Archives for posts with tag: organisation

I’m about half-way through Orbiting the Giant Hairball – A Corporate Fool’s Guide to Surviving with Grace by Gordan MacKenzie. So far an excellent and comforting read.  

I came upon the following paragraph which resonated with me and my experiences in the corporate world and considered it worth sharing:

Unfortunately, while the heart of [of the company] sings the virtues of creativity, the company’s intellect worships the predictability of the status quo and is, thus, adverse to new ideas. This incongruity creates a common corporate personality disorder: The organization officially lauds the generation of new ideas while covertly subverting the implementation of those same ideas.  [I]deas, by nature of their newness, are deemed fundamentally unseemly by the same authority conglomerate that asked for them in the first place. This makes for a lot of frustrated ideamongers.


I’m a consumer of new ideas. I read Fast Company, Fortune, Seth Godin’s Blog, Mashable, and listen to NPR among other sources. I thoroughly enjoy hearing about what’s new and exciting in the world of technology, web and business. Who’s innovating and what’s emerging.

Then, somewhat anti-climatically (dare I say disappointingly), I go to work each day and it seems like I enter the world of yesteryear.  My company isn’t being powered by green energy,  the teams I’m working aren’t collaborating on world changing innovative ideas, and nothing we launch is going viral anywhere. 

So how can I reconcile these two worlds?

For me, I’m thinking of taking a “virtual” trip to the ideas archives. Instead of only reading about current events and innovation, look back and try to line up where my company is on the innovation timeline.

For example, let’s consider social networking\collaboration. In the media we hear about Twitter, Tumblr, Foursquare, Digg, Facebook, etc. Many organizations have tried to replicate  these platforms internally to various levels of success. If we step back and reality check my organization with this trend, we might start with something as simple as  instant messaging.  Anything more will violate the time-space continuum and have limited success.  From there, who knows? Maybe touch-tone phones.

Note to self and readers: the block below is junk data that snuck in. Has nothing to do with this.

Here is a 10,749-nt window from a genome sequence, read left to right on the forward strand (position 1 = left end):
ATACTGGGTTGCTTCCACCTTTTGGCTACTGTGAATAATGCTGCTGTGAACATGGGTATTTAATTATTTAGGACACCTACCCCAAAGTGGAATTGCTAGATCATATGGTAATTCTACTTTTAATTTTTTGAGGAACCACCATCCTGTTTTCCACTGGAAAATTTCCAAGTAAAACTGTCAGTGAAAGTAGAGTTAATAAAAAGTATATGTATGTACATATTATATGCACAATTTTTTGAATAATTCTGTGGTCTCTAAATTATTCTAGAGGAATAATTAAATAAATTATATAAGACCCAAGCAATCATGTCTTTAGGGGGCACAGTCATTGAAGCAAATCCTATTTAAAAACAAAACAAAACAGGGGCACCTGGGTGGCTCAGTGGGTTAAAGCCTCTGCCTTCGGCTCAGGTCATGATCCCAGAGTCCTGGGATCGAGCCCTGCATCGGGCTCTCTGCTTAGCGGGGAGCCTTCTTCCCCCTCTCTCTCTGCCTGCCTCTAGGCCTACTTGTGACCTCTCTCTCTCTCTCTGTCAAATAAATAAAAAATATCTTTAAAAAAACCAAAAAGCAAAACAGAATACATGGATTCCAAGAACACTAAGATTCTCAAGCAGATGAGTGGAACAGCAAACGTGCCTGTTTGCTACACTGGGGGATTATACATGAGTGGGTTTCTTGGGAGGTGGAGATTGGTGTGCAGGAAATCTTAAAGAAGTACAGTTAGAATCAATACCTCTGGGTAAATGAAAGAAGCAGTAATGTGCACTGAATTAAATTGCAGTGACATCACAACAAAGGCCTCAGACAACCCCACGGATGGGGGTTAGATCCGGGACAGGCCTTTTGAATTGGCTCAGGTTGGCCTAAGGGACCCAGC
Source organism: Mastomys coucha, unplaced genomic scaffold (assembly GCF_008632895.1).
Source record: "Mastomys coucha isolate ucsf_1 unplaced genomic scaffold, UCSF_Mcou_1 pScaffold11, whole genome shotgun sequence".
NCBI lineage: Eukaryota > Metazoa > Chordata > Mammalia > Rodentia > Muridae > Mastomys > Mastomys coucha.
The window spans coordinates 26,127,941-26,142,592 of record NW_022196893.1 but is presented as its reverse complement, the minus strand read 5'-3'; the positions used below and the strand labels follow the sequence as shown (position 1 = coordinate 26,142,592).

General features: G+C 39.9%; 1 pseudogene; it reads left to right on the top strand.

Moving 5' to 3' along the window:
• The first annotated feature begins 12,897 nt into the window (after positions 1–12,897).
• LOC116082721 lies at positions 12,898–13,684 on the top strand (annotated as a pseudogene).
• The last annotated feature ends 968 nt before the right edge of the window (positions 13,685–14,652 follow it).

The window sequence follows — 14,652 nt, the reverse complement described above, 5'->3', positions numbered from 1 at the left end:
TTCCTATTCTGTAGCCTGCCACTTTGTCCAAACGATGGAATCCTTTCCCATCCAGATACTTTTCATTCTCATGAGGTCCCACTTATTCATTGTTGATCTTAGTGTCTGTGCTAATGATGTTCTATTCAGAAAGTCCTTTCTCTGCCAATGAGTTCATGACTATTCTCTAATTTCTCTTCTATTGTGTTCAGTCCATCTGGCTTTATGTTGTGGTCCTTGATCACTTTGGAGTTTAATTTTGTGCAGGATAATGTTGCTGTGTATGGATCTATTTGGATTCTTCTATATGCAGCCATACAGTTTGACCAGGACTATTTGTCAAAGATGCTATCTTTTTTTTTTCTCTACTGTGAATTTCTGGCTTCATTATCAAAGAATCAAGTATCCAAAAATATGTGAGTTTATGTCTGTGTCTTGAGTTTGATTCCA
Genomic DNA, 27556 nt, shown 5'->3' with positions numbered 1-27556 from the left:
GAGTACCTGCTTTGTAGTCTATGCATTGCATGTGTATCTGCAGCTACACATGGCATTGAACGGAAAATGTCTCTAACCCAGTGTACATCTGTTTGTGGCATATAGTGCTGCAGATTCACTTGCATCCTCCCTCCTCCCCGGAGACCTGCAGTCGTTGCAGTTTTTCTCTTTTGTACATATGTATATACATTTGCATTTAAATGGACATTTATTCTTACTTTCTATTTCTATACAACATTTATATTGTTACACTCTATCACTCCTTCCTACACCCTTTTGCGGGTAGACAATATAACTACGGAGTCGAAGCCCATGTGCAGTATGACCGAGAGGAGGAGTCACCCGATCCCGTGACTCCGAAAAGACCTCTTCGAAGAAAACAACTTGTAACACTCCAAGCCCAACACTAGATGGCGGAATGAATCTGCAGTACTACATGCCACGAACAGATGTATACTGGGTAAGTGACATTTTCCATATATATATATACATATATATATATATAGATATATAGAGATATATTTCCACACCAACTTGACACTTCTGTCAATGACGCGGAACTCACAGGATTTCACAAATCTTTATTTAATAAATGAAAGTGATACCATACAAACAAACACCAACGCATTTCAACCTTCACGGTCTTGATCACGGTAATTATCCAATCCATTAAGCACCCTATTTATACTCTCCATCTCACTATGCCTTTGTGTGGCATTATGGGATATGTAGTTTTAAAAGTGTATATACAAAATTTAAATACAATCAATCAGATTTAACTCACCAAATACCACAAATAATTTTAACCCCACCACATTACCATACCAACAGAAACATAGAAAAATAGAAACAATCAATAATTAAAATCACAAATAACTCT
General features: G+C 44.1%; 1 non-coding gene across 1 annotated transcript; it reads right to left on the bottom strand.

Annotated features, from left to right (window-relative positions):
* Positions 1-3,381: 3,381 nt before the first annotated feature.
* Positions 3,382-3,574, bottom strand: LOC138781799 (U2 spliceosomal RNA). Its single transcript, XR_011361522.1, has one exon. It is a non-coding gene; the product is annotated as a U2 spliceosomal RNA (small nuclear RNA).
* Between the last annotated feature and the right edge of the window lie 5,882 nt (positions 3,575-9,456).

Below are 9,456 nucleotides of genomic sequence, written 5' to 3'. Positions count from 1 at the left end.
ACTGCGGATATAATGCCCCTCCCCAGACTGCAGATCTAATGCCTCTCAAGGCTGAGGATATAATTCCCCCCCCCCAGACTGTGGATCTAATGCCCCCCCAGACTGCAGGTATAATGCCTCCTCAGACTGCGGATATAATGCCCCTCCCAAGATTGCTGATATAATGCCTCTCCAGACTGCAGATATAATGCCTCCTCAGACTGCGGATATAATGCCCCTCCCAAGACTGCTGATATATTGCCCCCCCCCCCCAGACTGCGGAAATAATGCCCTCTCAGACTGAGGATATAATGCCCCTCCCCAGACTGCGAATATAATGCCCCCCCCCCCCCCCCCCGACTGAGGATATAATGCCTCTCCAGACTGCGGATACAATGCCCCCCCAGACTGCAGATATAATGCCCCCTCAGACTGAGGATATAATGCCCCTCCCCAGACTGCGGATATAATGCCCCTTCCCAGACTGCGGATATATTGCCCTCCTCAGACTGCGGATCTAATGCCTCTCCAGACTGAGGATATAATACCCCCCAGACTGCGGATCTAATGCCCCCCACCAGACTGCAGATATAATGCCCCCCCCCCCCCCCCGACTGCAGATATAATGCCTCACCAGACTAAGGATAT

The point is…the flood of media stories about progressive companies sometimes push our organizations to grow up faster than we are ready for.

I’m a BIG fan of efficiency…especially when I’m on the receiving end as a customer.  Few things are more beautiful than being witness to a well orchestrated process flow from one person to another with little (or no) waste of time or material and ending with a satisfied customer – and few are more frustrating when the opposite occurs.

This story begins at the neighborhood Q Lab (names have been changed to protect the innocent) where I went this Saturday for non-routine bloodwork. Disclaimer: I did not have an appointment, it was a Saturday, and it was sunny. I arrived when the doors opened at 8:00 a.m. and the place was already crowded. I put my name on the list and there were 5 people ahead of me with 8:00 a.m. appointments. I was prepared to wait.

To my surprise, I was called in around 8:20 a.m. It was while I was sitting in Cube 1 waiting to have my blood drawn that I got my paradigmhackles raised. My assigned phlebotomist (another word for dracula) left the cube 7 times in the 10 minutes I was in there. She would look through the drawers in her supply chest (there were only 2) then go murmuring out of the cube. Here are my thoughts on this:

  • If you have routine tasks to do all the materials you need should be within reach
  • Materials that you use less often but still require should be within a few feet, but still in your work area
  • You should check your supplies often enough to be sure you won’t run out during a busy period when it’s harder to resupply
  • Keep your supplies organized so that you can find what you need when you need it. Use labeled folders, storage trays, dividers
  • Throw it away when you are done with it. The work area I was in had a cork bulletin board with multiple layers of notices – all hidden except the top layer. I have no idea what value that brings.

Share any other efficiency tips you may have in the comments area. I’d love to hear them.